Tampa Democrats blast Haridopolos' stances, actions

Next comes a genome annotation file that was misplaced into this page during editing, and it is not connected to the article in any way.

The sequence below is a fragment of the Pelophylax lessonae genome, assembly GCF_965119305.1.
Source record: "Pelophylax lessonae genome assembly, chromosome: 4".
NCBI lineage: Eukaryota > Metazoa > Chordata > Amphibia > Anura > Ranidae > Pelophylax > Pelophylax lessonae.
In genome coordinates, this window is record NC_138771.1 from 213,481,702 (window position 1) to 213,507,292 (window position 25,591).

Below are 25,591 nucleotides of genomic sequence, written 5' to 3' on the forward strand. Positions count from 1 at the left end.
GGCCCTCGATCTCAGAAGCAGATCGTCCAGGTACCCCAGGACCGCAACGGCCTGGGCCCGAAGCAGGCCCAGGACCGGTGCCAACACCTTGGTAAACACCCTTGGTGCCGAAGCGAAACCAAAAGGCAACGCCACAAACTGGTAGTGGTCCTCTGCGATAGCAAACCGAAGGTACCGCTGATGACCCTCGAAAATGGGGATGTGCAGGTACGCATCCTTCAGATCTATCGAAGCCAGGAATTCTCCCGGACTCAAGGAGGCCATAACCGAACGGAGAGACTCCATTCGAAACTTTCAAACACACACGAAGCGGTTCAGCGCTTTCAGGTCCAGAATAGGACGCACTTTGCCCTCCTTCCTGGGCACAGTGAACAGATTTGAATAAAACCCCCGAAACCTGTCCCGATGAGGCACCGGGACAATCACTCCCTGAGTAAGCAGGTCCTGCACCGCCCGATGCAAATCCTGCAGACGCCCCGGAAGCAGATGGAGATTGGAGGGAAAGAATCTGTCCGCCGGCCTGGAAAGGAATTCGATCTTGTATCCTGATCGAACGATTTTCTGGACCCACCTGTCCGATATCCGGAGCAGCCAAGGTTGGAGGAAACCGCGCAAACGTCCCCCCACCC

TAMPA - Republican U.S. Senate candidate Mike Haridopolos got blasted with hostile questions about the recent legislative session and personal ethical issues, including a controversial book contract with Brevard Community College, during a Tiger Bay Club appearance Friday. Questioners, some of them prominent Democrats, implicitly or explicitly accused Haridopolos, who's president of the state Senate, of selling out for political contributions, abandoning environmental protection and balancing the state budget at the expense of education and help for the needy. Haridopolos denied he did anything wrong in the book contract and defended the legislative session as seeking to create a favorable business climate in Florida. "I hope there's a Republican in the room," he joked at one point, after answering a question about the Legislature's abolition of growth management controls by the state Department of Community Affairs.Haridopolos sought to handle the questions calmly and cordially, but occasionally responded with pointed remarks. "It sounds like a lot of people are smarter than us [legislators], from the questions here today," he said. "Rather than just throwing stones at the process, let's participate in the process," he said. "Let's move away from the bumper stickers and the accusations and the name-calling. Let's read bills, let's participate in meetings." After local political firebrand Joe Redner suggested that Haridopolos was "kowtowing to the wealthy" for political contributions, Haridopolos merely snapped, "Next question." Tampa lawyer Bill Frye asked Haridopolos about the book contract, under which the college, where Haridopolos had been teaching history, paid him $152,000 over four years to write a political history of Florida. He produced instead a manual for political candidates that wasn't published until reporters asked about it, and then, only on-line. Critics have called it sophomoric and unsophisticated. "Are you going to return the $150,000 and if not, why not?" Frye asked. Haridopolos, whose state Senate office gives him influence over higher education budgets, said he fulfilled the contract and was asked by the college to remain on the faculty, but instead moved to the University of Florida. "I think it's a read that you would find, it makes sense," and is appropriate for college freshmen or sophomores, he said.
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